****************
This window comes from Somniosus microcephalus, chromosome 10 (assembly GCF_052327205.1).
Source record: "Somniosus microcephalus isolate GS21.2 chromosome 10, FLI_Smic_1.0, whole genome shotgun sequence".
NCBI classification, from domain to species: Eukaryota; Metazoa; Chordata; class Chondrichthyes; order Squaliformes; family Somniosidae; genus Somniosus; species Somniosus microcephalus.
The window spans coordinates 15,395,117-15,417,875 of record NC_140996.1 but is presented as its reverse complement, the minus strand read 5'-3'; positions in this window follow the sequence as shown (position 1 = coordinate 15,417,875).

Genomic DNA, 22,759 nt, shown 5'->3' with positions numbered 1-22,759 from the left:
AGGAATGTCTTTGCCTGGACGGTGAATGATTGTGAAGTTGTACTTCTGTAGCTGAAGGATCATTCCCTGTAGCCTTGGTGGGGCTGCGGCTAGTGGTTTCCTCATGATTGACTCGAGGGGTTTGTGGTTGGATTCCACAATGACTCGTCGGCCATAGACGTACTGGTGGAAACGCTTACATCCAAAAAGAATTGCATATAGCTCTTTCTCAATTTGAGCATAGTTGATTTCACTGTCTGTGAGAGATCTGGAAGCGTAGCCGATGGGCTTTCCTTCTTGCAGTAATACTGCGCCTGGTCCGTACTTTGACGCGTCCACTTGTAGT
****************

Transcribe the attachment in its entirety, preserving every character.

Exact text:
This window comes from Somniosus microcephalus, chromosome 10 (assembly GCF_052327205.1).
Source record: "Somniosus microcephalus isolate GS21.2 chromosome 10, FLI_Smic_1.0, whole genome shotgun sequence".
NCBI classification, from domain to species: Eukaryota; Metazoa; Chordata; class Chondrichthyes; order Squaliformes; family Somniosidae; genus Somniosus; species Somniosus microcephalus.
The window spans coordinates 15,395,117-15,417,875 of record NC_140996.1 but is presented as its reverse complement, the minus strand read 5'-3'; positions in this window follow the sequence as shown (position 1 = coordinate 15,417,875).

Genomic DNA, 22,759 nt, shown 5'->3' with positions numbered 1-22,759 from the left:
AGGAATGTCTTTGCCTGGACGGTGAATGATTGTGAAGTTGTACTTCTGTAGCTGAAGGATCATTCCCTGTAGCCTTGGTGGGGCTGCGGCTAGTGGTTTCCTCATGATTGACTCGAGGGGTTTGTGGTTGGATTCCACAATGACTCGTCGGCCATAGACGTACTGGTGGAAACGCTTACATCCAAAAAGAATTGCATATAGCTCTTTCTCAATTTGAGCATAGTTGATTTCACTGTCTGTGAGAGATCTGGAAGCGTAGCCGATGGGCTTTCCTTCTTGCAGTAATACTGCGCCTGGTCCGTACTTTGACGCGTCCACTTGTAGT